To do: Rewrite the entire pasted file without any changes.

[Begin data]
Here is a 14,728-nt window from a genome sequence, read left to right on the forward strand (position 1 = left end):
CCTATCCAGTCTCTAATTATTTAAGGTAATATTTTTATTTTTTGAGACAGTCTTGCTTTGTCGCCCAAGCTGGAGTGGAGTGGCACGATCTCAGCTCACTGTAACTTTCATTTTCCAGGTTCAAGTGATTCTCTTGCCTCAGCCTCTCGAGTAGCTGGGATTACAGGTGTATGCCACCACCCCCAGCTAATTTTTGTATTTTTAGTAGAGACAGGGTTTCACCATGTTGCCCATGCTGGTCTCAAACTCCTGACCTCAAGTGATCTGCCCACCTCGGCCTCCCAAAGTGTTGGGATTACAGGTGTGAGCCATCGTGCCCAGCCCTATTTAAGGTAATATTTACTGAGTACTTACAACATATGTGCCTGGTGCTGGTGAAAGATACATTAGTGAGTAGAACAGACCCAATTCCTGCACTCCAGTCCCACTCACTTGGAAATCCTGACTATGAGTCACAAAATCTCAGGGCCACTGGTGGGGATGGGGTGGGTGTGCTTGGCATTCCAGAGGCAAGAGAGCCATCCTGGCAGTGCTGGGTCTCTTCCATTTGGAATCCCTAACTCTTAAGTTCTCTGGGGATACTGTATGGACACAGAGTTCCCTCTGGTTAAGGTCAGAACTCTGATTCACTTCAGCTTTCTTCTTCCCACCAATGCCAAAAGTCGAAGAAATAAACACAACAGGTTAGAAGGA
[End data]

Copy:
Here is a 14,728-nt window from a genome sequence, read left to right on the forward strand (position 1 = left end):
CCTATCCAGTCTCTAATTATTTAAGGTAATATTTTTATTTTTTGAGACAGTCTTGCTTTGTCGCCCAAGCTGGAGTGGAGTGGCACGATCTCAGCTCACTGTAACTTTCATTTTCCAGGTTCAAGTGATTCTCTTGCCTCAGCCTCTCGAGTAGCTGGGATTACAGGTGTATGCCACCACCCCCAGCTAATTTTTGTATTTTTAGTAGAGACAGGGTTTCACCATGTTGCCCATGCTGGTCTCAAACTCCTGACCTCAAGTGATCTGCCCACCTCGGCCTCCCAAAGTGTTGGGATTACAGGTGTGAGCCATCGTGCCCAGCCCTATTTAAGGTAATATTTACTGAGTACTTACAACATATGTGCCTGGTGCTGGTGAAAGATACATTAGTGAGTAGAACAGACCCAATTCCTGCACTCCAGTCCCACTCACTTGGAAATCCTGACTATGAGTCACAAAATCTCAGGGCCACTGGTGGGGATGGGGTGGGTGTGCTTGGCATTCCAGAGGCAAGAGAGCCATCCTGGCAGTGCTGGGTCTCTTCCATTTGGAATCCCTAACTCTTAAGTTCTCTGGGGATACTGTATGGACACAGAGTTCCCTCTGGTTAAGGTCAGAACTCTGATTCACTTCAGCTTTCTTCTTCCCACCAATGCCAAAAGTCGAAGAAATAAACACAACAGGTTAGAAGGA